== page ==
COURTESY GUGGENHEIM MUSEUM
Last month, Thomas Krens, the man who defined the Solomon R. Guggenheim Foundation for two decades, announced he will no longer be running the place.
Like much of what Krens and the Guggenheim have proposed over that time, his public resignation was vague and tentative. Krens will stay on as an international adviser, and he will coordinate the construction of the planned Guggenheim Abu Dhabi, a cultural complex of buildings designed by Frank Gehry and Zaha Hadid, with smaller structures by such younger architects as Greg Lynn, Ben van Berkel, and Hani Rashid and Lise Anne Couture. The Guggenheim shares its site with the Louvre’s grand Persian Gulf outpost.
As Krens gives up his day-to-day duties, he leaves a Guggenheim molded in his image and an indelible imprint on museums internationally. Krens pioneered the creation of international museum outposts with the high-profile Guggenheim Museum Bilbao that made Frank Gehry a mainstream celebrity. The Guggenheim now has some half-dozen outposts, depending on how you count them, and the practice has been copied by the State Hermitage Museum, the Museum of Fine Arts Boston, and more recently, by the Louvre and the Centre Pompidou.
DAVID HEALD/COURTESY GUGGENHEIM FOUNDATION
Krens gave the Guggenheim over to unlikely objects, like motorcycles and clothes, both in shows funded by interested manufacturers like BMW and Armani; cars by Cai Guo-Qiang are now in the 5th Avenue atrium. He also took art and high-profile architecture to gambling casinos in Las Vegas (with another project planned for a casino in Singapore, initiated without telling his trustees) and he transported art from under-funded Russian museums to western audiences that were eager to pay to see it.
Yet the man who sought “positions” in regions all over the world left some flops in his wake—in Rio de Janeiro, where public outcry over construction costs stymied a Guggenheim by Jean Nouvel; in Taiwan, where a Guggenheim master plan with buildings by Gehry and Hadid never got past the models; in downtown Manhattan, where a Gehry mega-museum died after 9/11; and in Guadalajara, Mexico, where a Guggenheim skyscraper by Enrique Norten hasn’t been mentioned again since its trumpeted announcement almost three years ago.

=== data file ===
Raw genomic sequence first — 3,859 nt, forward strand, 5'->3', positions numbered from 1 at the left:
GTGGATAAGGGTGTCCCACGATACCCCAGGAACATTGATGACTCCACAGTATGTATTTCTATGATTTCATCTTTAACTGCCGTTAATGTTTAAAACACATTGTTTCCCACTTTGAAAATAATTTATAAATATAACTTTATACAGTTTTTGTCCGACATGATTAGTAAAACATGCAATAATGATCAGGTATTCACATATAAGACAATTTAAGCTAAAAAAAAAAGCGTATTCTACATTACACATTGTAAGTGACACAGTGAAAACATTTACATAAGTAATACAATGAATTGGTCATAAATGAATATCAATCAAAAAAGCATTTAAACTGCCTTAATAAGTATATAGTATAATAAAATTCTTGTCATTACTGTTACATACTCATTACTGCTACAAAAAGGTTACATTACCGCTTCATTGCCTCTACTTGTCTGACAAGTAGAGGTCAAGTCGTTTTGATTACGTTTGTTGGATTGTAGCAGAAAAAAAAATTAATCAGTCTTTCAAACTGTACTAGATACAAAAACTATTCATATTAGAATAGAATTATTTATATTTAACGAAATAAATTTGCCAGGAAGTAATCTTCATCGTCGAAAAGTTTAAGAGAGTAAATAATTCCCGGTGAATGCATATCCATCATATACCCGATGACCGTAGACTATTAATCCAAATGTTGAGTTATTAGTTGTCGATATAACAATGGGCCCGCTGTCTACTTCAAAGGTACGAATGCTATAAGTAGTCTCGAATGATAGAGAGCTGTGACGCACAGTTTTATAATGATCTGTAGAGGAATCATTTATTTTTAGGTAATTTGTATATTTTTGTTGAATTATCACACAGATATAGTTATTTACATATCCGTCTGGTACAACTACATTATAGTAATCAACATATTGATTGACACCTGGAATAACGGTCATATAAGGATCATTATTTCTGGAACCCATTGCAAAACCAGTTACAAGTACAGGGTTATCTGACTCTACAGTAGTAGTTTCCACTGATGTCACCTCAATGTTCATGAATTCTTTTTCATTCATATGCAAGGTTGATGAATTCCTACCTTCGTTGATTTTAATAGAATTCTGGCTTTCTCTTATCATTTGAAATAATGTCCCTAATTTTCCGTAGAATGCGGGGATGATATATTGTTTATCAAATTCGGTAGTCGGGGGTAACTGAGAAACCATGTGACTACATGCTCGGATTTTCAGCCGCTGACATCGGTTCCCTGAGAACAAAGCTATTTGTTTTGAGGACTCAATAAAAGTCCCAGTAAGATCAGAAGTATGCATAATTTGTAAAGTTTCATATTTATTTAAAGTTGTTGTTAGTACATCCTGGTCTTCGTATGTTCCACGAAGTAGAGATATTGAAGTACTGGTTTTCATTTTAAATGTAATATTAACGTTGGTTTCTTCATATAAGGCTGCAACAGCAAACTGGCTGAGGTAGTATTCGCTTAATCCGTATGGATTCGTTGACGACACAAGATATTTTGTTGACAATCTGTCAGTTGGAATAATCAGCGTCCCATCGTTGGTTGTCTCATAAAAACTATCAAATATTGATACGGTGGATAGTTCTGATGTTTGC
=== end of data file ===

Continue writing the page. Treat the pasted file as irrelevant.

Sources close to the museum say that before Krens stepped down, the Guggenheim struggled to find a replacement for the museum’s director, Lisa Dennison, who left last summer for a job at Sotheby’s. Her job is still not filled. Now the Guggenheim may have to search for two executives, just as the Metropolitan Museum of Art is seeking to hire a replacement for outgoing director Philippe de Montebello.
Insiders say that the Guggenheim Board and any future director will refocus the museum away from expensive architectural globalism and toward its New York site and its neglected collection. The rhetoric echoes an approach suggested by Peter Lewis, the insurance tycoon and former board chairman, who left the board in 2005 after Krens refused to abandon plans for more expansion. Lewis was the Guggenheim’s most important donor since the death of its founder. After leaving, he kept his promise to fund the conservation of the Frank Lloyd Wright pavilion’s exterior on 5th Avenue. To date, the combined Guggenheim board has failed to match Lewis’ generosity.
Krens’ new role will free him to make deals and leverage real estate gambits with Guggenheim art, forgoing the administrative duties that were never his strength. It could also free him to work on behalf of other museums, and Krens could turn out to be an even bigger global brand than the institution he ran for 20 years. The architects, artists, and oligarchs in his circle are his personal capital, not the Guggenheim’s.
To believe Krens, cities are still lining up to build and run a Guggenheim, or something that looks like one. Yet back on 5th Avenue, the over-extended and under-endowed institution that Krens leaves behind is already scaring off potential successors.